Online presence is what is going to help you grow. Period.
        If they’re not embracing it, they’re delaying the inevitable.

        • Zac

          The internet and sales garnered from it are not going to go away.

          I think this is shortsighted. The industry and hobbyists need to continue to help expand the hobby and that is only done, in North America at least, via B&M stores that help promote games and provide gaming space for people to see the games in action.

          If a B&M has no internet sales model, it’s going to struggle.

          What B&M store can compete with the large internet retailers? Shipping costs alone will be a detrimental influence since most stores can’t afford to absorb shipping costs in the manner that Maelstrom does?

          Online presence is what is going to help you grow. Period.

          I’m not sure what makes you think this. What B&M store has the sales and facilities to run a physical store and an online sales presence?

          Go ask your local game store owner about this and see what they say.

          The internet has allowed firms like Maelstrom and others to cast a very wide net for sales and make their money on small profits over a huge number of sales.

          Its a great business model but I think that companies like BF fear that this is going to be at the expense of future growth of their games.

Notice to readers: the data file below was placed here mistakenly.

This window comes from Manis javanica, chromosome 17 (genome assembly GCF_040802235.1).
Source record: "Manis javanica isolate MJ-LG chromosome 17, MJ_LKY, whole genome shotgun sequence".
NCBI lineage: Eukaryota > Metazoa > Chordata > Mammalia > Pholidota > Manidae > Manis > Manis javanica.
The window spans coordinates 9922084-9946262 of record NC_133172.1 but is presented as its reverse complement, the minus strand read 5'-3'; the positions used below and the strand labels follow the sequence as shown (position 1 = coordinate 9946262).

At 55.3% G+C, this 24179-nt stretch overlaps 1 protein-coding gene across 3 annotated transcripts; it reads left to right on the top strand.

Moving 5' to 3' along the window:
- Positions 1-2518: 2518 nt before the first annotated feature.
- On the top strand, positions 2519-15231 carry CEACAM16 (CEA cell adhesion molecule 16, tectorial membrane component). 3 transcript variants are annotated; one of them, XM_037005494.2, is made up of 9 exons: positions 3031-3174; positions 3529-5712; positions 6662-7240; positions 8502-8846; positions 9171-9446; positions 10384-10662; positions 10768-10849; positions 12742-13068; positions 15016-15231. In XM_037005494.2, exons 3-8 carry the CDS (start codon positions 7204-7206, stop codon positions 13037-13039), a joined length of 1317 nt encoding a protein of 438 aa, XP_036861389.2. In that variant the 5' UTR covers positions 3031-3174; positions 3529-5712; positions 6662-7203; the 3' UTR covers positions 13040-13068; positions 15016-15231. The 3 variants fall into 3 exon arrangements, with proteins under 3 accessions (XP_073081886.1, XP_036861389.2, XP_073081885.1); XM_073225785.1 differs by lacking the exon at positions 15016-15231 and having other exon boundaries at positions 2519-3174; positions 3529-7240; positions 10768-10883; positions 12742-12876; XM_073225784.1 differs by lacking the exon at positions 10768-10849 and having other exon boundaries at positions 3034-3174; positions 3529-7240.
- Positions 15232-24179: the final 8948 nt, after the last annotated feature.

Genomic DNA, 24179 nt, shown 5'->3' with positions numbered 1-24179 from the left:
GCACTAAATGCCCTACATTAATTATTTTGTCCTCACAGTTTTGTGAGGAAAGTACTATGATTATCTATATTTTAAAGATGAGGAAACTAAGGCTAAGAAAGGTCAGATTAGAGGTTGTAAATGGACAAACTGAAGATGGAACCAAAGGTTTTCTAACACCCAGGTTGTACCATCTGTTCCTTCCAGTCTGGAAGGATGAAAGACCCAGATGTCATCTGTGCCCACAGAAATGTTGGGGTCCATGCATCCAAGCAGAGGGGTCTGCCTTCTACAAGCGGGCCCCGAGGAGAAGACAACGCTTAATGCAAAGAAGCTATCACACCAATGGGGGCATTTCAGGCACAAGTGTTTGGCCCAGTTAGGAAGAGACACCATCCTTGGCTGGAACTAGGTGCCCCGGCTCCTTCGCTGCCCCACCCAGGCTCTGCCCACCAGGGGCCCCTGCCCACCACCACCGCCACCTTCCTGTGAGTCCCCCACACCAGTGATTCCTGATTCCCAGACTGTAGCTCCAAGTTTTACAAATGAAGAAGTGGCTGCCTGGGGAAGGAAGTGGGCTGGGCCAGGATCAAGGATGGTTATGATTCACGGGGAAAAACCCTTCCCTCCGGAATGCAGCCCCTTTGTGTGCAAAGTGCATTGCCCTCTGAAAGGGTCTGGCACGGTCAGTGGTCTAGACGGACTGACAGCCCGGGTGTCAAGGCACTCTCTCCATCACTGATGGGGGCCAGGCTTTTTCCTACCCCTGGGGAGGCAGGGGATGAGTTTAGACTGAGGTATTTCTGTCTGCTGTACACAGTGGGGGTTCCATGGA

If gamers in Canada and the US (and Aus) can order form an online retailer for less than they can get a product locally then what reason does a local store have to carry the product and if they are not carrying it then why would they want to run events or have gaming nights?

          So if no-one carries the games then how does the game grow and how does the company grow?

          The hobby is just more than us and our individual wallets.

          • Ghool

            I’m not saying that every B&M store is going to, or should try to compete with massive discounters. They can’t, if they’re small.
            What I’m saying is that a lot of smaller stores have little to no internet presence, even that’s a website that posts events, product or what-have-you. A lot of them don’t have any sort of website, or advertising that they even exist!